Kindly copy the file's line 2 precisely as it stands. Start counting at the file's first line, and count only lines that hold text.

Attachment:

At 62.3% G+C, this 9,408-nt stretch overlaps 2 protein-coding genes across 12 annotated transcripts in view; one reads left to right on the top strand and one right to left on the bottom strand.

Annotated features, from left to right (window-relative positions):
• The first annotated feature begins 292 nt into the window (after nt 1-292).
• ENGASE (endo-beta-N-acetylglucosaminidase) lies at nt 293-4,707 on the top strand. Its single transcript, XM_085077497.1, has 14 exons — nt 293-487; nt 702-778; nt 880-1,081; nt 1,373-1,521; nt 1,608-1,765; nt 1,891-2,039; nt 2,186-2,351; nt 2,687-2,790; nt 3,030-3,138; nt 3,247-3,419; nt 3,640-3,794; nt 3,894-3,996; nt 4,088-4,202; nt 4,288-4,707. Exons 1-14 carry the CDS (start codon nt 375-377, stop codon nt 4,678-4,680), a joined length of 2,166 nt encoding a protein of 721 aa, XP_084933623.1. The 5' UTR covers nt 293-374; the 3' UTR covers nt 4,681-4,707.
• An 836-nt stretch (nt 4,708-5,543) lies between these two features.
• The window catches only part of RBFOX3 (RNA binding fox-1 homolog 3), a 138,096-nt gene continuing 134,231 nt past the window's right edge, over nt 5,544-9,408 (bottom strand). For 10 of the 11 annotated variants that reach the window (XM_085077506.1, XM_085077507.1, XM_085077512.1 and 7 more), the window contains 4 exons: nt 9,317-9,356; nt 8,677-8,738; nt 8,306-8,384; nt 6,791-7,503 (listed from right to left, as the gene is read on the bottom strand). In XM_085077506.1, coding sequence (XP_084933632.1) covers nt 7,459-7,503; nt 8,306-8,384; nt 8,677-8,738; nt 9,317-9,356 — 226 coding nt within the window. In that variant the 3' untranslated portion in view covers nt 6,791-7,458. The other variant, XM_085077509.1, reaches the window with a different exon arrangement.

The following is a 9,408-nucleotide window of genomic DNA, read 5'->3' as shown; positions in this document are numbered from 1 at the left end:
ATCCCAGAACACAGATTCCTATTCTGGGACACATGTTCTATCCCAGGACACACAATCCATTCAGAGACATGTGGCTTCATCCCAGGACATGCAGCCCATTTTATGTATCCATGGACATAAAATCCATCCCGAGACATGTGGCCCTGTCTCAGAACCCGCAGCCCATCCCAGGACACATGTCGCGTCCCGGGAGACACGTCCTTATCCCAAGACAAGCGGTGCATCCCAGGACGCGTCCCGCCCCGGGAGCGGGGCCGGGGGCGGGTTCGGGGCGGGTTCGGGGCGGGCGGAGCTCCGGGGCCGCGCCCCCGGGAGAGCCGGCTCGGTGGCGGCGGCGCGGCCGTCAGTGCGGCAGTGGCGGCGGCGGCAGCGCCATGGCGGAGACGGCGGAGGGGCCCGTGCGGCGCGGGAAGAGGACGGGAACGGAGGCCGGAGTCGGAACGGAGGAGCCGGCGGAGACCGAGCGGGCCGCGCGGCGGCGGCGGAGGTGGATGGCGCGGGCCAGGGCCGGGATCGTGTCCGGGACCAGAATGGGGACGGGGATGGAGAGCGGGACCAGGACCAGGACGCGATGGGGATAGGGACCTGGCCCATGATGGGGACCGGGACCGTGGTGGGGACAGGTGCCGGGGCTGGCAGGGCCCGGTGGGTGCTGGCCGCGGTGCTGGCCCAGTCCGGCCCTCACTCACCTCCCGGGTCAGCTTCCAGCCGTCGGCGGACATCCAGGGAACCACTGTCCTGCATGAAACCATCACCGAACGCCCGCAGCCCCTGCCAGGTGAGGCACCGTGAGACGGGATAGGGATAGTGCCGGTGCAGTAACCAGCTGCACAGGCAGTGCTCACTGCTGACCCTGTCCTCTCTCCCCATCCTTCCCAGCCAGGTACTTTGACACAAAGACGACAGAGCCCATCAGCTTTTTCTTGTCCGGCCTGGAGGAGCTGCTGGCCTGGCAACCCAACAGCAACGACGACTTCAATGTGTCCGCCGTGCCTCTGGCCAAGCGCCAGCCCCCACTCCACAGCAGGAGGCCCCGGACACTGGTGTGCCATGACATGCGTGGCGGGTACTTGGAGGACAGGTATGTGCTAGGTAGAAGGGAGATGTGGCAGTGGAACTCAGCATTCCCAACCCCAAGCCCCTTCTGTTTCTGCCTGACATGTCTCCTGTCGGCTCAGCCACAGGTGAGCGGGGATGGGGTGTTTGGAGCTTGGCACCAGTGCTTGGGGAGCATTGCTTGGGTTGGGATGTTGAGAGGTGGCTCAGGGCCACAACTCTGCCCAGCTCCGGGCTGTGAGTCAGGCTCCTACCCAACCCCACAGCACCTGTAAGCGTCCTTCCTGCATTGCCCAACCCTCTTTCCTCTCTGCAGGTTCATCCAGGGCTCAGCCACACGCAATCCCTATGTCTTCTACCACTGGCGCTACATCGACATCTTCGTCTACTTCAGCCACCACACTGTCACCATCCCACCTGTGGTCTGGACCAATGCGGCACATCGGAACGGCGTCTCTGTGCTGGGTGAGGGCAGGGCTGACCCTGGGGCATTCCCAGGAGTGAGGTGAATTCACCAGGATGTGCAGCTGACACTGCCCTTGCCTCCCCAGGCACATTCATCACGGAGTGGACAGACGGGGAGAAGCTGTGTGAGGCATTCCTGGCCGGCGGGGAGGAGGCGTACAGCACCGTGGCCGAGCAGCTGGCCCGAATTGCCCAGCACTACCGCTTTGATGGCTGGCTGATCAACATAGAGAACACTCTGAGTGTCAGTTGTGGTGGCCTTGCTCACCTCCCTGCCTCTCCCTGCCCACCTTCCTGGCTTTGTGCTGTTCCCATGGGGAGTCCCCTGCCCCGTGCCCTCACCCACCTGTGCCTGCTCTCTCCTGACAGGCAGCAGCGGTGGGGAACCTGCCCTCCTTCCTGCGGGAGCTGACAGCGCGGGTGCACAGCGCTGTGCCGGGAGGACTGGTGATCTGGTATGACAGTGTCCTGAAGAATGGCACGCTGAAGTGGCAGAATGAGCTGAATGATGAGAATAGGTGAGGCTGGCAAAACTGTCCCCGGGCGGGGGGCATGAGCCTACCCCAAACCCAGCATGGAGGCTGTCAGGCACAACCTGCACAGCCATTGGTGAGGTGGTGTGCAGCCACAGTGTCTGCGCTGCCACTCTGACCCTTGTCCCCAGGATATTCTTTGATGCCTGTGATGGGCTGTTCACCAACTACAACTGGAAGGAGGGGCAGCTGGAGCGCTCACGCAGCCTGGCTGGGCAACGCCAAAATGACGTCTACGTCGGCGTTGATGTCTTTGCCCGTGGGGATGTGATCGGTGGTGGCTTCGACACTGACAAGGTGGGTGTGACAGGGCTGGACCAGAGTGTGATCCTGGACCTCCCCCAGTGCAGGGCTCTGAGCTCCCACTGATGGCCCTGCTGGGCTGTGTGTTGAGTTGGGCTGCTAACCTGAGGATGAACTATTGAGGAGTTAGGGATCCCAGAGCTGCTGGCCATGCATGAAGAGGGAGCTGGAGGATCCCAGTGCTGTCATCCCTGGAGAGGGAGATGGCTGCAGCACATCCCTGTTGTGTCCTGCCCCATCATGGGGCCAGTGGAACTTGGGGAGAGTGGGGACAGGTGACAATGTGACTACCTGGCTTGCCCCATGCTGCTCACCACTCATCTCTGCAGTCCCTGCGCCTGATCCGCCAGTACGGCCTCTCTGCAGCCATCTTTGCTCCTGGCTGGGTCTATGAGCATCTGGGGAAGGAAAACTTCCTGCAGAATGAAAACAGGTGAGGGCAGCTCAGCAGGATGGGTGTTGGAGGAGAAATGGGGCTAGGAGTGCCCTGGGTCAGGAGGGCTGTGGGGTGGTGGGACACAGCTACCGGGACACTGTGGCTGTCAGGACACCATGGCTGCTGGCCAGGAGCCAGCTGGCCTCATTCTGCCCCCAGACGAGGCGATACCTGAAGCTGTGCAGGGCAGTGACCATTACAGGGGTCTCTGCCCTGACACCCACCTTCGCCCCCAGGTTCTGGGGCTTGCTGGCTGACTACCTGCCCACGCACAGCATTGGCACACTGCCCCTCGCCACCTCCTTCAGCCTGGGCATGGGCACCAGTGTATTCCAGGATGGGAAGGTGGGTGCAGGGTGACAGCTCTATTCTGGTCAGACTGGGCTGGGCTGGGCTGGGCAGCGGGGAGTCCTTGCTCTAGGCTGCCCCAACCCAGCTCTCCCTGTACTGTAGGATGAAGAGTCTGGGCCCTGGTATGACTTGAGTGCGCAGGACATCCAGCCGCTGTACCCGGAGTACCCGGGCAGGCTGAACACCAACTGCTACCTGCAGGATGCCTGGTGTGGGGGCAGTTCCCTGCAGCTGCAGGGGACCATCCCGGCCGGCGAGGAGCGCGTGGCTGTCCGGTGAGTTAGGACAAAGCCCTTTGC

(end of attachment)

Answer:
Annotated features, from left to right (window-relative positions):